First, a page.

Background The main causes of children be on the streets, working as domestic labor or involve in prostitution is associated to acute poverty, separation and remarriage of parents, family conflict, parental death, hunger, illness, physical and sexual abuse etc. Such situations force the young girls’ to run away from home and come to the major cities with the hope of finding better times and the means to survive. Also several children migrate to the cities with their families but eventually some become detached and/or abandoned due to the nature of earning for their survival and harshness of city life. These children separated from the families by existing programs tend to be somewhere between the ages of 8 and 18. In reality there are more boys than girls living on the street. Street girls may be less visible, but they are clearly an understudied reality. Many girls are working in the households as domestic labour with severe as street is more better than the house.
Street girls are exposed to violence and sexual abuse by peers and adults, and more likely to be engaged in prostitution. Street work includes odd jobs, petty trading, and services. Because of the lack of protection in these jobs, there is a greater risk of exploitation and of encountering health hazards. In the cities, the children are mostly found near railway stations, launch/boat terminals, bus terminals, busy markets, commercial areas, parks/pavements, big mosques & mazars (shrines) etc. Within these areas, street children earn around Taka 30-40 (0.55 cents) a day and survive through the following occupations:
Although underlying and immediate causes of the children phenomenon may differ, the range of problems that children suffer once in the present some similarities across regions: poor education status, low self-esteem, and emotional disorders, violence and exploitation by peers and adults, early and unwanted pregnancies, sexually transmitted diseases and HIV/AIDS, and drug abuse. In some cases, those who are entrusted to protect them become the perpetrators of crimes against them. These children often find themselves in conflict with the police and other authorities and have been harassed or beaten by them. They have been rounded up, driven outside city limits and left there. The specific nature of these problems calls for specialized, ad hoc programs. The fact that these problems get worse the longer children have been in the street provides a strong rationale for early interventions.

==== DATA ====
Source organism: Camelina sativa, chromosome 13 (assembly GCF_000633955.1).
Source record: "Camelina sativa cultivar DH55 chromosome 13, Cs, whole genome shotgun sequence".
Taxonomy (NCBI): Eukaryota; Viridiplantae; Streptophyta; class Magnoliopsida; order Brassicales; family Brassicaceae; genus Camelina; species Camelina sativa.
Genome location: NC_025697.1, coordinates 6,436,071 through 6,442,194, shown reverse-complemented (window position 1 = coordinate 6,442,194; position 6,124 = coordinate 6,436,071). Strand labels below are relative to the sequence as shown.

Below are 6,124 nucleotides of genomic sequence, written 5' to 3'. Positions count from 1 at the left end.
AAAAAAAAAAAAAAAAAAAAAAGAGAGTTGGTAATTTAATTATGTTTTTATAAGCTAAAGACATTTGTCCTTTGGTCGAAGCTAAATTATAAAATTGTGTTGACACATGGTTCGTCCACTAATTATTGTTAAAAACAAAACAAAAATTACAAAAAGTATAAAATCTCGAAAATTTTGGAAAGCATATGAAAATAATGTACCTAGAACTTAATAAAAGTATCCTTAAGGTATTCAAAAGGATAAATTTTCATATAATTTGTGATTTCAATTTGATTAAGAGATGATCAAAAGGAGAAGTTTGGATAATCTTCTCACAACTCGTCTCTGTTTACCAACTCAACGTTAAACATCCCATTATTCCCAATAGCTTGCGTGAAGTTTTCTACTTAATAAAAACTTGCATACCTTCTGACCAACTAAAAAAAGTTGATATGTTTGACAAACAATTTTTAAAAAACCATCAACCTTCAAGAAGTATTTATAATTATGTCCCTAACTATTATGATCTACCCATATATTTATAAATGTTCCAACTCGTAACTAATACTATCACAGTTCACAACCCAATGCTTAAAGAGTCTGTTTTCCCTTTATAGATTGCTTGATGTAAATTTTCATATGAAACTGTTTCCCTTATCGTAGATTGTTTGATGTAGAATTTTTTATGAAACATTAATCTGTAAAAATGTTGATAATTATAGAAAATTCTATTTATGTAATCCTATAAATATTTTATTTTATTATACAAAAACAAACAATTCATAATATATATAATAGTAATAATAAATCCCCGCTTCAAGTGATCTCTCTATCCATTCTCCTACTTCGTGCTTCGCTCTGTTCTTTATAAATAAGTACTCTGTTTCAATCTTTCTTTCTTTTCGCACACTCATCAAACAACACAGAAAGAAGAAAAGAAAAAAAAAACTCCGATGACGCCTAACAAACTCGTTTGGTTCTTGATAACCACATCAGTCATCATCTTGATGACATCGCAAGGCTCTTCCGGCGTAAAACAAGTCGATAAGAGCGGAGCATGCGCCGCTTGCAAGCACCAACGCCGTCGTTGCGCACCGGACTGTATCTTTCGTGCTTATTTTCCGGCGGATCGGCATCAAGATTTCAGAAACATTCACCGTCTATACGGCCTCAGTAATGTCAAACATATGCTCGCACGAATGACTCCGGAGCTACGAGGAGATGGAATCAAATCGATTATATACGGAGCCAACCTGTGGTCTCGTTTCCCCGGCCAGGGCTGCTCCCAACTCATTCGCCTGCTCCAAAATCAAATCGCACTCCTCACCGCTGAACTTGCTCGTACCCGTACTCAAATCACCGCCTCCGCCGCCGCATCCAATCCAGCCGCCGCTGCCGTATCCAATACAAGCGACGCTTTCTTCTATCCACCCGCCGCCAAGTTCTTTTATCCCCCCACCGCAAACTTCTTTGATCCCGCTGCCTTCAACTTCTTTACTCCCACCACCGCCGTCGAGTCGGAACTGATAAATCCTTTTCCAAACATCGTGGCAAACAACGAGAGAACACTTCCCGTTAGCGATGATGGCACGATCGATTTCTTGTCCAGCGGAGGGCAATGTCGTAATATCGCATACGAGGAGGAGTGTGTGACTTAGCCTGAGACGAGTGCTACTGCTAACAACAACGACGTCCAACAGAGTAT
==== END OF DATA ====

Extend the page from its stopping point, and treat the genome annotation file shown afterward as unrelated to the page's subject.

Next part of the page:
The problem of the commercial sexual exploitation and abuse of children is growing to enormous proportions around the world. Conservative estimates are that of the 20 billion dollars generated by prostitution worldwide, more than 5 billion annually comes from child sex work. The issue is compounded by the harsh socio-economic realities, which increase children’s vulnerability to sexual exploitation. In South Asia, the problem is widespread, with girls seen as the most vulnerable since their situation is worsened by the gender discrimination against females in society. Although boys are affected, girls are at greater risk because they are discriminated against on the basis of both their gender and socio-economic status – a double discrimination. In Bangladesh, the commercial sexual abuse and exploitation of children continues to be a widespread phenomenon despite the Government of Bangladesh’s (GoB) adherence to the United Nations Child Rights Convention (UNCRC) with the enactment of rigorous domestic laws which are supposed to safeguard children from sexual exploitation. The country is not able to implement all the good intentions undertaken at the international level. There is a severe lack of reliable statistics on the numbers of children involved. However, Aparajeyo-Bangladesh (AB) estimates that there may be up to 29,000 CSEAC in Bangladesh. Other statistics state that: